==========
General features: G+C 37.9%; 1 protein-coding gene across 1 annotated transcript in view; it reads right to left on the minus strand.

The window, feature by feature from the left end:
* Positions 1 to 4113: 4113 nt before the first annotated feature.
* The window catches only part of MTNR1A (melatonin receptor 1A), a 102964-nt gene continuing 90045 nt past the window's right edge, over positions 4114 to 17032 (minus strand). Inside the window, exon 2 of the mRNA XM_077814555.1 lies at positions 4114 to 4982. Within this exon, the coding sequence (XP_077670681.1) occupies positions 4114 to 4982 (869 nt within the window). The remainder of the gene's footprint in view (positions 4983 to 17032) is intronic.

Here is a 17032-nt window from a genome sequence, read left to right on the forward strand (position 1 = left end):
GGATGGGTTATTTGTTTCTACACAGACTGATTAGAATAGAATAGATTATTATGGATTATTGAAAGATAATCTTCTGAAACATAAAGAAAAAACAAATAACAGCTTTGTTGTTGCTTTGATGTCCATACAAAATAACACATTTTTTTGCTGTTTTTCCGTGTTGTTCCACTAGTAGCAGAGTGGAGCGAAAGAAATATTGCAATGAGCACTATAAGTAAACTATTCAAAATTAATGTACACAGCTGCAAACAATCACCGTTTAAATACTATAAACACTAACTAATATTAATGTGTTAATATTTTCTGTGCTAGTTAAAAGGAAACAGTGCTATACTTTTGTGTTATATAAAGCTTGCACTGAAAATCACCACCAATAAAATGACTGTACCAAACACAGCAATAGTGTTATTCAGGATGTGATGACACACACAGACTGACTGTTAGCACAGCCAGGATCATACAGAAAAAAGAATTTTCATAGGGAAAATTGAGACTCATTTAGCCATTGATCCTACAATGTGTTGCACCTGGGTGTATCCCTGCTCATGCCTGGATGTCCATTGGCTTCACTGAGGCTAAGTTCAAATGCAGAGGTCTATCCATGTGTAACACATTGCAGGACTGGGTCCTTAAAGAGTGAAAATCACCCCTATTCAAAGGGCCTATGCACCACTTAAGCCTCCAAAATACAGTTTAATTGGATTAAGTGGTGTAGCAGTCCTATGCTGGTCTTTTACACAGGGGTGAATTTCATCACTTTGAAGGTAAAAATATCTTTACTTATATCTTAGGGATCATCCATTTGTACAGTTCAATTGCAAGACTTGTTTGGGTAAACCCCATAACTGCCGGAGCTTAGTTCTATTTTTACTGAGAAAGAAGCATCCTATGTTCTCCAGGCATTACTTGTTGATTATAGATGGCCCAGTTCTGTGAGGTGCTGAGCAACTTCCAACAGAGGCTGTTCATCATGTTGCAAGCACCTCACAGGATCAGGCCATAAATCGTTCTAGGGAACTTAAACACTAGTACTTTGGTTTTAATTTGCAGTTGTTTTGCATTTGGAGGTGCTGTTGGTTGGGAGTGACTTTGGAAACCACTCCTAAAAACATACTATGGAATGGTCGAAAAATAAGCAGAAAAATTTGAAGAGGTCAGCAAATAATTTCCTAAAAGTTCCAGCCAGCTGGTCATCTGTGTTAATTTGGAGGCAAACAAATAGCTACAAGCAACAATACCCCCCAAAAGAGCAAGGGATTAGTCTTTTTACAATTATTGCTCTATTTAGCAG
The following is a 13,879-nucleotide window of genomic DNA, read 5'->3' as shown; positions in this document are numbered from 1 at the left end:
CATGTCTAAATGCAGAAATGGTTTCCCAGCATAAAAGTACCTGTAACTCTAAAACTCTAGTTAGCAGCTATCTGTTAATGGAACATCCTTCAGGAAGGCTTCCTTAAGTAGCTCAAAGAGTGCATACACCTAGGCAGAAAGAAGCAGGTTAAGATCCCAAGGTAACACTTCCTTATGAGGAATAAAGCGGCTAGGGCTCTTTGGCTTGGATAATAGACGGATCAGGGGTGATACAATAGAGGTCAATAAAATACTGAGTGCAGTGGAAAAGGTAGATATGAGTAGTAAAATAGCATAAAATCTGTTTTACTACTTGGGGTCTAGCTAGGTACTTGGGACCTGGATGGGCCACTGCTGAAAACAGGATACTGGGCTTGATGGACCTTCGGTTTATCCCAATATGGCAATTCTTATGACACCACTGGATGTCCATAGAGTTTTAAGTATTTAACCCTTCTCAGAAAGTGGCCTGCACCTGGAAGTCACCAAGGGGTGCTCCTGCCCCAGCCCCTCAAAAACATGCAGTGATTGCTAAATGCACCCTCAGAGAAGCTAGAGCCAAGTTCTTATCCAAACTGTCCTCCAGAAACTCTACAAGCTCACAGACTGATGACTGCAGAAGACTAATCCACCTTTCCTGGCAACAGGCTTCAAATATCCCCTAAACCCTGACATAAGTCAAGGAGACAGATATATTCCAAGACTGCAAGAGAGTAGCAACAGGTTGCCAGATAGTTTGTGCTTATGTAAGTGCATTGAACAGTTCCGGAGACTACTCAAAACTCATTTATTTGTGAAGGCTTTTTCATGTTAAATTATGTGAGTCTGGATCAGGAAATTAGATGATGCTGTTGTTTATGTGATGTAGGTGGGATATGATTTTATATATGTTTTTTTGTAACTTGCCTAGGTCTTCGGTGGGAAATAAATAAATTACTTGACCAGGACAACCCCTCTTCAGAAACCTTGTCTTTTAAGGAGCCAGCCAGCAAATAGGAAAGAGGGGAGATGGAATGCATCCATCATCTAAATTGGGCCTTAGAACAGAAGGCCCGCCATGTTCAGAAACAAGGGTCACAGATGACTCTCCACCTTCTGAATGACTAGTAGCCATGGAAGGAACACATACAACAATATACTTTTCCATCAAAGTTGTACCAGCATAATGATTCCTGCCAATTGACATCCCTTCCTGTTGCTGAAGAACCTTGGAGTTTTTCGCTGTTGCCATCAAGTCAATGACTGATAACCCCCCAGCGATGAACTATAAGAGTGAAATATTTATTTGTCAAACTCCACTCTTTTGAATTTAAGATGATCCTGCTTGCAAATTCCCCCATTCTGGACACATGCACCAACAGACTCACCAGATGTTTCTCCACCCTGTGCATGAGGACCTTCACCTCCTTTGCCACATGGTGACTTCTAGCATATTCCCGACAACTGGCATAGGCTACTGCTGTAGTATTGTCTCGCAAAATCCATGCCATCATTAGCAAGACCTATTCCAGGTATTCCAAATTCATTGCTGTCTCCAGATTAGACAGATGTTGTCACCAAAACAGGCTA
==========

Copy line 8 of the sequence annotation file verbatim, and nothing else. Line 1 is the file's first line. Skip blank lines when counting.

CATGTCTAAATGCAGAAATGGTTTCCCAGCATAAAAGTACCTGTAACTCTAAAACTCTAGTTAGCAGCTATCTGTTAATGGAACATCCTTCAGGAAGGCTTCCTTAAGTAGCTCAAAGAGTGCATACACCTAGGCAGAAAGAAGCAGGTTAAGATCCCAAGGTAACACTTCCTTATGAGGAATAAAGCGGCTAGGGCTCTTTGGCTTGGATAATAGACGGATCAGGGGTGATACAATAGAGGTCAATAAAATACTGAGTGCAGTGGAAAAGGTAGATATGAGTAGTAAAATAGCATAAAATCTGTTTTACTACTTGGGGTCTAGCTAGGTACTTGGGACCTGGATGGGCCACTGCTGAAAACAGGATACTGGGCTTGATGGACCTTCGGTTTATCCCAATATGGCAATTCTTATGACACCACTGGATGTCCATAGAGTTTTAAGTATTTAACCCTTCTCAGAAAGTGGCCTGCACCTGGAAGTCACCAAGGGGTGCTCCTGCCCCAGCCCCTCAAAAACATGCAGTGATTGCTAAATGCACCCTCAGAGAAGCTAGAGCCAAGTTCTTATCCAAACTGTCCTCCAGAAACTCTACAAGCTCACAGACTGATGACTGCAGAAGACTAATCCACCTTTCCTGGCAACAGGCTTCAAATATCCCCTAAACCCTGACATAAGTCAAGGAGACAGATATATTCCAAGACTGCAAGAGAGTAGCAACAGGTTGCCAGATAGTTTGTGCTTATGTAAGTGCATTGAACAGTTCCGGAGACTACTCAAAACTCATTTATTTGTGAAGGCTTTTTCATGTTAAATTATGTGAGTCTGGATCAGGAAATTAGATGATGCTGTTGTTTATGTGATGTAGGTGGGATATGATTTTATATATGTTTTTTTGTAACTTGCCTAGGTCTTCGGTGGGAAATAAATAAATTACTTGACCAGGACAACCCCTCTTCAGAAACCTTGTCTTTTAAGGAGCCAGCCAGCAAATAGGAAAGAGGGGAGATGGAATGCATCCATCATCTAAATTGGGCCTTAGAACAGAAGGCCCGCCATGTTCAGAAACAAGGGTCACAGATGACTCTCCACCTTCTGAATGACTAGTAGCCATGGAAGGAACACATACAACAATATACTTTTCCATCAAAGTTGTACCAGCATAATGATTCCTGCCAATTGACATCCCTTCCTGTTGCTGAAGAACCTTGGAGTTTTTCGCTGTTGCCATCAAGTCAATGACTGATAACCCCCCAGCGATGAACTATAAGAGTGAAATATTTATTTGTCAAACTCCACTCTTTTGAATTTAAGATGATCCTGCTTGCAAATTCCCCCATTCTGGACACATGCACCAACAGACTCACCAGATGTTTCTCCACCCTGTGCATGAGGACCTTCACCTCCTTTGCCACATGGTGACTTCTAGCATATTCCCGACAACTGGCATAGGCTACTGCTGTAGTATTGTCTCGCAAAATCCATGCCATCATTAGCAAGACCTATTCCAGGTATTCCAAATTCATTGCTGTCTCCAGATTAGACAGATGTTGTCACCAAAACAGGCTA